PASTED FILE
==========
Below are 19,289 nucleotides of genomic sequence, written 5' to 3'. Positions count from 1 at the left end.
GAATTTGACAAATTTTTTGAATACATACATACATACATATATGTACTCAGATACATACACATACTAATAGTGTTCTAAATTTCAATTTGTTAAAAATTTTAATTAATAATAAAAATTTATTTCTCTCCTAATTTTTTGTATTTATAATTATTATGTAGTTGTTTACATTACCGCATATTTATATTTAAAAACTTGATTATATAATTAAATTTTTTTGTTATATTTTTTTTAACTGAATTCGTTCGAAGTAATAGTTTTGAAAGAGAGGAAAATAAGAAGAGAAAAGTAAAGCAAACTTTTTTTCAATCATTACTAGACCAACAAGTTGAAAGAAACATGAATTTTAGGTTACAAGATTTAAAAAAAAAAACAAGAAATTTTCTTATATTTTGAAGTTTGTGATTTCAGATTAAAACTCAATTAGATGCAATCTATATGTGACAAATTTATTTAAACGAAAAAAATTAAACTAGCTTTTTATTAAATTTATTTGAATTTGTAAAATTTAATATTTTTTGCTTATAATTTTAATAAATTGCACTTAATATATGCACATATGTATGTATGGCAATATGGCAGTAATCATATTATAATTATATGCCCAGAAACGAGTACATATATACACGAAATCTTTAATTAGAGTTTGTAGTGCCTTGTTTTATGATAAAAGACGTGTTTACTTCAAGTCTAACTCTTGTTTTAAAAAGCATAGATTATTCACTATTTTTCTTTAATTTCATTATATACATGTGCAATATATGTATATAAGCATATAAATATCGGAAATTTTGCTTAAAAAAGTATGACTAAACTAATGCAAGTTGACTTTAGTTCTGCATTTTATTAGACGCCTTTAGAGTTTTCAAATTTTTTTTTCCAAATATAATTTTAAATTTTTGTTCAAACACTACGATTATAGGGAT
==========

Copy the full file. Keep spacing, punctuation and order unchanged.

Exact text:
Below are 19,289 nucleotides of genomic sequence, written 5' to 3'. Positions count from 1 at the left end.
GAATTTGACAAATTTTTTGAATACATACATACATACATATATGTACTCAGATACATACACATACTAATAGTGTTCTAAATTTCAATTTGTTAAAAATTTTAATTAATAATAAAAATTTATTTCTCTCCTAATTTTTTGTATTTATAATTATTATGTAGTTGTTTACATTACCGCATATTTATATTTAAAAACTTGATTATATAATTAAATTTTTTTGTTATATTTTTTTTAACTGAATTCGTTCGAAGTAATAGTTTTGAAAGAGAGGAAAATAAGAAGAGAAAAGTAAAGCAAACTTTTTTTCAATCATTACTAGACCAACAAGTTGAAAGAAACATGAATTTTAGGTTACAAGATTTAAAAAAAAAAACAAGAAATTTTCTTATATTTTGAAGTTTGTGATTTCAGATTAAAACTCAATTAGATGCAATCTATATGTGACAAATTTATTTAAACGAAAAAAATTAAACTAGCTTTTTATTAAATTTATTTGAATTTGTAAAATTTAATATTTTTTGCTTATAATTTTAATAAATTGCACTTAATATATGCACATATGTATGTATGGCAATATGGCAGTAATCATATTATAATTATATGCCCAGAAACGAGTACATATATACACGAAATCTTTAATTAGAGTTTGTAGTGCCTTGTTTTATGATAAAAGACGTGTTTACTTCAAGTCTAACTCTTGTTTTAAAAAGCATAGATTATTCACTATTTTTCTTTAATTTCATTATATACATGTGCAATATATGTATATAAGCATATAAATATCGGAAATTTTGCTTAAAAAAGTATGACTAAACTAATGCAAGTTGACTTTAGTTCTGCATTTTATTAGACGCCTTTAGAGTTTTCAAATTTTTTTTTCCAAATATAATTTTAAATTTTTGTTCAAACACTACGATTATAGGGAT